Wednesday, May 23, 2007
On The Set With Douglas Dubler
Creating a cover image for a major magazine, Douglas Dubler accepts no compromises
As a beauty photographer for the last three decades, my obsession has been for ultra-high quality in the images I create. When film ruled, my primary tool was a Mamiya RZ67 Pro II fitted with a Mamiya 210mm APO lens and Fujichrome Astia film. That combination gave me the sharpest image with the most neutral skin tones possible. I only needed to be attentive to the color temperature and to use the most consistent lab available, and I could be completely confident of the results when I pressed the shutter button. For years, this was my gold standard for producing hundreds of magazine covers and cosmetic ads.
Enter the digital age. An early adopter of digital technology, I've used digital capture regularly for more than seven years now. In that time, I've seen an impressive progression—from the old 6-megapixel digital backs to the soon-to-be-delivered 33-plus-megapixel backs. Because some clients still ask for film and because I like to keep my film skills well-honed, it's my custom to shoot film regularly, but it has been my preference to shoot digital for some years.
I wanted to create an image for the Digital Photo Pro cover that would begin with a strong creative concept and I wanted the capture to be digital. It all must begin with the image because, after all is said and done, that's where it ends. For me, beauty and perfection must always seem to be tugging at one another. Having decided on a concept, the next phase was to round up the talent to produce it. Being a creature of habit, I utilized my most familiar and trusted resources.
For my model, I chose one of my favorites, Elodie Pass, who always adds that extra something to the image by bringing her own interpretation to bear. The styling was inspired by a fashion accessory I shot several years ago designed by Nico & Adrian. I've wanted to revisit this piece for some time with a higher-quality digital back. In addition to their fashion success, these designers have become producers for Condé Nast Publications. They were most obliging in providing me with their latest version of the work of art—a fabulous collar made out of peacock feathers, which have been stripped of their decorative color and redone in New York's favorite color, black.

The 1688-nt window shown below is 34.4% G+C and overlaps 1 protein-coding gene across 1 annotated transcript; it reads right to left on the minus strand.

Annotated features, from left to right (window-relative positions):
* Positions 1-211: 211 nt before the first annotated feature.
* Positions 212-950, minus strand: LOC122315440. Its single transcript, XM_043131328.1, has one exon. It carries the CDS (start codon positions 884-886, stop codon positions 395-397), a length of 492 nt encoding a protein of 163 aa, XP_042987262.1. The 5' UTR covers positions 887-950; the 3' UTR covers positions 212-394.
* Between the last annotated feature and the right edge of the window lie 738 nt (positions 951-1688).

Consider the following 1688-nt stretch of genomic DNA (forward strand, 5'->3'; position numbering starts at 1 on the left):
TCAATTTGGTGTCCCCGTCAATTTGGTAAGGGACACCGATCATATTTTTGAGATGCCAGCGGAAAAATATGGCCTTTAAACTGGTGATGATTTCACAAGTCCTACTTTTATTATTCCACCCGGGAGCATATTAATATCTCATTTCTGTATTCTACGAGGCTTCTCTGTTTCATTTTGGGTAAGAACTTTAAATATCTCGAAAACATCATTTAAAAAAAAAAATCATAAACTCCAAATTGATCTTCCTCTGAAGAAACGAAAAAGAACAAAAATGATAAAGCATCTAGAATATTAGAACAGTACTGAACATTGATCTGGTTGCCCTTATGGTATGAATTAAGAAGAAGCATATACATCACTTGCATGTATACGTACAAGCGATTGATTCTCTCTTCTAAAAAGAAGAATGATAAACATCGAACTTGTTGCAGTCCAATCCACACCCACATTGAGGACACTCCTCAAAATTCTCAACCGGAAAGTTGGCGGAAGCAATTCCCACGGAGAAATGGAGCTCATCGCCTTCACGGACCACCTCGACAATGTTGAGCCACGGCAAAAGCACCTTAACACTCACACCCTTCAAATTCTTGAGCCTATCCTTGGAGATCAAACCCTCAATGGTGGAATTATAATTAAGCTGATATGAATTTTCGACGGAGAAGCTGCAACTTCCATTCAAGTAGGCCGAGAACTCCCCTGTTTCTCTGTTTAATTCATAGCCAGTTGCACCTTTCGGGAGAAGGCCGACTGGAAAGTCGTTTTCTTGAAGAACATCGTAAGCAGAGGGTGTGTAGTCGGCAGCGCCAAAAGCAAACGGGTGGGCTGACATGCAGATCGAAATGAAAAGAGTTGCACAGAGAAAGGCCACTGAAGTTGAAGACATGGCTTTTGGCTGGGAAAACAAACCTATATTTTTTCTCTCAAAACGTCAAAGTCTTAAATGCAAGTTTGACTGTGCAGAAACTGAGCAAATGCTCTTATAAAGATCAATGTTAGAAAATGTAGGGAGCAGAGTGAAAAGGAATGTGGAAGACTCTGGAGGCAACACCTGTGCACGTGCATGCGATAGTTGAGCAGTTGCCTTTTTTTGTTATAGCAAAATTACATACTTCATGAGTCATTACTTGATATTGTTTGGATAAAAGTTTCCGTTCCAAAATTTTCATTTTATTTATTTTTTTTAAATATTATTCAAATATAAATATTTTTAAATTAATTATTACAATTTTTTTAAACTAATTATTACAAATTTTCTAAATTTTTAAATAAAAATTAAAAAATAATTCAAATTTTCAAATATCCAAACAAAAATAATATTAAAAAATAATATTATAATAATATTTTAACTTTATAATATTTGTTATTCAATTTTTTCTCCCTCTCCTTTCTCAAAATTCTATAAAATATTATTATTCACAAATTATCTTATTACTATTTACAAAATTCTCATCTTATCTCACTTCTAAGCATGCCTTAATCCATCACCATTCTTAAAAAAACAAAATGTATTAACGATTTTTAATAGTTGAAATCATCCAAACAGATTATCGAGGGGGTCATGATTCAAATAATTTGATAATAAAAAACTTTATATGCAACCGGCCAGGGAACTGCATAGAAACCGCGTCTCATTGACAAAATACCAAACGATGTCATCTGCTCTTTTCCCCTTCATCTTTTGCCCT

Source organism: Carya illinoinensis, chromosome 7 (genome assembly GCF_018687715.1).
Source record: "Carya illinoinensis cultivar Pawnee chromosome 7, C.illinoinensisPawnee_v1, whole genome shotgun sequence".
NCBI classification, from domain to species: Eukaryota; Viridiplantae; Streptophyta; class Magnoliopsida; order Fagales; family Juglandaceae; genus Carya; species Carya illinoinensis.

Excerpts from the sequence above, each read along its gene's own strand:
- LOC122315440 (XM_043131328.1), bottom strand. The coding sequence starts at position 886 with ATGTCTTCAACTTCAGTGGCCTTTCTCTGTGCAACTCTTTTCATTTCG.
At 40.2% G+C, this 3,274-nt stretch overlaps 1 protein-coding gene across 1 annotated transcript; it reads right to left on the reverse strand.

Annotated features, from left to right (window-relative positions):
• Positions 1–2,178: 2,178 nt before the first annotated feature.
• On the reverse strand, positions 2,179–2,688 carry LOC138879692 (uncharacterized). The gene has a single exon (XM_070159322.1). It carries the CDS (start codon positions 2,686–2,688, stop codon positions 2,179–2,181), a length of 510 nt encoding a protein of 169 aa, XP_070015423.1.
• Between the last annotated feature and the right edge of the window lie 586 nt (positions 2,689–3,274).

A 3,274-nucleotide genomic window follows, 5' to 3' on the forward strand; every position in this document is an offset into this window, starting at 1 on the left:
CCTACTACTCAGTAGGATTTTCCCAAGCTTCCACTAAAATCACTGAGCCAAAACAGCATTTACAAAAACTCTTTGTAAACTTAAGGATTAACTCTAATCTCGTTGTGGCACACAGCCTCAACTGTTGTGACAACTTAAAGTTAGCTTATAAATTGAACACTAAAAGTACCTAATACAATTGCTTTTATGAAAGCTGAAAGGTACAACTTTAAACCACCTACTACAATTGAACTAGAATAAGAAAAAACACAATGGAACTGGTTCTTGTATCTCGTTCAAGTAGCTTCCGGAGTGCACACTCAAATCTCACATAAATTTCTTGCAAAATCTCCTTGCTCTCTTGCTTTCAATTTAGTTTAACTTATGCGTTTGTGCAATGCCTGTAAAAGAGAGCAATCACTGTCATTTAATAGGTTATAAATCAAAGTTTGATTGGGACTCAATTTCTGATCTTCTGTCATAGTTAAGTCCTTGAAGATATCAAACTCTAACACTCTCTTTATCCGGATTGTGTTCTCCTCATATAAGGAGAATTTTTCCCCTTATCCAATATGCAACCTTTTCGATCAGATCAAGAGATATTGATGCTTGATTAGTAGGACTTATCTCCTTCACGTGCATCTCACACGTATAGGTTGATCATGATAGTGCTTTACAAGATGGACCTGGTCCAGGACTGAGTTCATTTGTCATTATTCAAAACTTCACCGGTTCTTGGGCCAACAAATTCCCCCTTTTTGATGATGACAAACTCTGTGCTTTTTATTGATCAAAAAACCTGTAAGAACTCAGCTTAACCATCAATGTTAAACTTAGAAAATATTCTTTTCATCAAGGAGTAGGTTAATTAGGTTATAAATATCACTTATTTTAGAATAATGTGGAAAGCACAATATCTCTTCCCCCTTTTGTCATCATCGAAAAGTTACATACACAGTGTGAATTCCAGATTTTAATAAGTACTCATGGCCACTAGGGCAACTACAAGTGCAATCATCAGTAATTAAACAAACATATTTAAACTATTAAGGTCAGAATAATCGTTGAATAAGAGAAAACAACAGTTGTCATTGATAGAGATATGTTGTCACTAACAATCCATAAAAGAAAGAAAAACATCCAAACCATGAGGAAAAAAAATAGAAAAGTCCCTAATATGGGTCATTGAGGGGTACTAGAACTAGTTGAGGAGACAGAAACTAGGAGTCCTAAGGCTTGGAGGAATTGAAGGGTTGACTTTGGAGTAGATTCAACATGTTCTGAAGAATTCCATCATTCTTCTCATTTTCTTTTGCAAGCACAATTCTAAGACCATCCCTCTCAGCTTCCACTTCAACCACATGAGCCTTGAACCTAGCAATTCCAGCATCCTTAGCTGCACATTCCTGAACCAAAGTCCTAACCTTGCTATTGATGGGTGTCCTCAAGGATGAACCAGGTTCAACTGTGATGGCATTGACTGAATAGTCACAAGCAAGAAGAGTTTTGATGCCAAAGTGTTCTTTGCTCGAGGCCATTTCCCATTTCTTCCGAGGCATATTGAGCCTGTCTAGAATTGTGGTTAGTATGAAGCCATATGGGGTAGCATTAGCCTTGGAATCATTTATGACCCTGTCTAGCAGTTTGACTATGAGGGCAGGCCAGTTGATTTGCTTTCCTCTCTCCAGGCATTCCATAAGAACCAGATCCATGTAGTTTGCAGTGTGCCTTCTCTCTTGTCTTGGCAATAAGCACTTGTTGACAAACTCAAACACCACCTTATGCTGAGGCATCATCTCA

As a design contrast, my makeup artist, Sylvia Pichler, constructed a delicate jigsaw pattern, which she painstakingly applied to Elodie's face with adhesive. (The process took about 31⁄2 hours.) As a decorative accent, I contrasted the various textures with several pieces of custom-designed jewelry from my good friend, Kuki Seth, of Parulina Jewelry here in New York. For me, minimalism rules, so the final creative and styling decisions were made accordingly and ready to be captured on the chip. Let's not forget the chip.…
For this photograph, I was able to get my hands on a new digital back from Leaf, the Aptus 75. It's a 33-megapixel back that gives me a nearly 200 MB file in 16-bit—quite impressive. I happen to be of the school of thought that believes the more data you have, the closer you get to a step-less analog curve. It's that beautiful three-dimensional presence that I seek in a digital back—a quality that can't be measured by digital data or quantified by computer geeks. Like being love-struck, you just know when it's all there! It's truly the space between art and science, the art being the more elusive. That presence always has been my focus.